The stars of the sky once more journeyed their bright course. Once more sang the nightingale in the Saxon forests, and the poet returned with his scroll—shorter this time than before. He did not recite it from memory; he read it, visibly unsure, omitting certain passages, as though he himself did not entirely understand them, or did not wish to profane them. The verses were strange. They were not a description of the battle, they were the battle. In the warlike chaos of the lines there stirred the God Who Is Three Yet One, the pagan noumena of Ireland, and those who would war, centuries after, at the beginning of the Elder Edda. The poem’s form was no less strange. A singular noun might govern a plural verb. The prepositions were foreign to common usage. Harshness vied with sweetness. The metaphors were arbitrary, or so they seemed.

The king exchanged a few words with the men of letters assembled about him, and he spoke in this way:

“Of your first hymn I was able to say that it was a happy summation of all that has been written in Ireland. This poem surpasses all that has gone before, and obliterates it. It holds one in thrall, it thrills, it dazzles. It will pass over the heads of the ignorant, and their praises will not be yours, but the praises of the few, the learned—ah! An ivory chest shall hold the only copy. From the pen that has penned such a lofty work; we may expect one that is more elevated yet….”

Then he added, smiling:

“We are figures in a fable, and it is only right that we recall that in fables, the number three is first above all others.”

“The three gifts of the wizard, the triads, and the indubitable Trinity,” was all that the poet dared allow himself to murmur.

The king went on:

“As a token of our thanks, take this mask. It is of gold.”

“I thank you, and I understand and obey,” the poet said.

The anniversary returned. The palace sentinels noticed that this time the poet did not bring a manuscript. Not without dismay did the king look upon the poet: he was greatly changed. Something, which was not simply time, had furrowed and transformed his features. His eyes seemed to stare far into the distance, or to have been rendered blind. The poet begged to be allowed to speak to the king. The slaves cleared the hall.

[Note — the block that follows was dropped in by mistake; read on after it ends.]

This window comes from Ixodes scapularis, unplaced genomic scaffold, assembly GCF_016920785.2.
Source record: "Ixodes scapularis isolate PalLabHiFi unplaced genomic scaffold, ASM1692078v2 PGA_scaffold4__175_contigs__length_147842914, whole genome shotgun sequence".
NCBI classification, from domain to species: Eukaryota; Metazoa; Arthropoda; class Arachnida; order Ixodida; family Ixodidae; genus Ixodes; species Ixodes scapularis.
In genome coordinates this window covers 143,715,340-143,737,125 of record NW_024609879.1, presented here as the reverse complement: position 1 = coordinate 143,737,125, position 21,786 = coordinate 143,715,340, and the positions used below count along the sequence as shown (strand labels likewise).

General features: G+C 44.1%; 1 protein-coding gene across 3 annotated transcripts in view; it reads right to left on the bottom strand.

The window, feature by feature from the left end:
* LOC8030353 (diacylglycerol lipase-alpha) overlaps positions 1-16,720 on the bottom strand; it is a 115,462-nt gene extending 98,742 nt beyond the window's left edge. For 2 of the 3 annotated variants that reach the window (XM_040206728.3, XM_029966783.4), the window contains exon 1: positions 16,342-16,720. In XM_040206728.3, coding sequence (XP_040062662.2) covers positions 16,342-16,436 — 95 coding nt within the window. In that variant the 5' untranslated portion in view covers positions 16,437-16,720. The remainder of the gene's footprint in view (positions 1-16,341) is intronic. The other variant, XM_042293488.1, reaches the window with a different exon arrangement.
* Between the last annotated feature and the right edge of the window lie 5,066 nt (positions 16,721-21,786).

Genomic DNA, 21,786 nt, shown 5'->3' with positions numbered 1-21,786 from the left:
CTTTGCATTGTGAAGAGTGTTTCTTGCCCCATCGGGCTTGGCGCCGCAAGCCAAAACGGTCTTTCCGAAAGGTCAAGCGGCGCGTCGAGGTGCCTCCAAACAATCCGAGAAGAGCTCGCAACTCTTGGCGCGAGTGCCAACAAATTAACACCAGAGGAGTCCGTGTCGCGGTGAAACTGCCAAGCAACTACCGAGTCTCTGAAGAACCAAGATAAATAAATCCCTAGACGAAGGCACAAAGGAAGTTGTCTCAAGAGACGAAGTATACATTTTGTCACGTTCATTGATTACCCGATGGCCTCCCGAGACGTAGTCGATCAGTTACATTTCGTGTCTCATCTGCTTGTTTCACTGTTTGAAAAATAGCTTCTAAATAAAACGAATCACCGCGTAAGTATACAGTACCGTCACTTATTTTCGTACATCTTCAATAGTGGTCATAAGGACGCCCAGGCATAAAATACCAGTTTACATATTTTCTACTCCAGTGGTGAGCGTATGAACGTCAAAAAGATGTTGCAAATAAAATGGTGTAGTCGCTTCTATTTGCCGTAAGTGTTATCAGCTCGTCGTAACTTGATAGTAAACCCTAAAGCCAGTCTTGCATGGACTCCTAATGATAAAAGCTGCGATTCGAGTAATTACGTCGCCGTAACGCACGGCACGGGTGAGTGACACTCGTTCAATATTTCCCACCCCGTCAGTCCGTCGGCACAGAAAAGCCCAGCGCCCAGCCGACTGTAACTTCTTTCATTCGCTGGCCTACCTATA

“Have you not composed the ode?” asked the king.

“I have,” said the poet sadly. “Would that Christ our Lord had forbade it.”

“Can you recite it?”

“I dare not.”

“I charge you with the courage that you need,” the king declared.

The poet spoke the poem. It was a single line.

Unable to summon the courage to speak it again aloud, the poet and his king mouthed the poem, as though it were a secret supplication, or a blasphemy. The king was no less astounded and cowed than the poet. The two men, very pale, looked at each other.

“In the years of my youth,” said the king, “I sailed toward the setting sun. On an island there, I saw silver greyhounds that hunted golden boars to their death. On another we were feted with the fragrance of magic apples. On yet another I saw walls of fire. On the most remote of all, there was a vaulted river that hung from the sky, and in its waters swam fish and sailing ships. Those were marvels, but they do not compare with your poem, which somehow contains them all. What sorcery has given you this?”

“At dawn,” said this poet, “I awoke speaking words that at first I did not understand. Those words are the poem. I felt I had committed some sin, perhaps that sin which the Holy Spirit cannot pardon.”

“The sin the two of us now share,” mused the king. “The sin of having known Beauty, which is a gift forbidden mankind. Now we must atone for it. I gave you a mirror and a golden mask; here is the third gift, which shall be the last.”

He laid in the poet’s right hand a dagger.

Of the poet, we know that he killed himself when he left the palace; of the king, that he is a beggar who wanders the roads of Ireland, which once was his kingdom, and that he has never spoken the poem again.


Borges, J., & Hurley, A. (2013, January 1). Jorge Luis Borges: The Mirror and the Mask. Retrieved January 19, 2015, from

Painting Borges @ J. Wayne Stark Galleries – Maroon Weekly. (2012, September 12). Retrieved February 3, 2015, from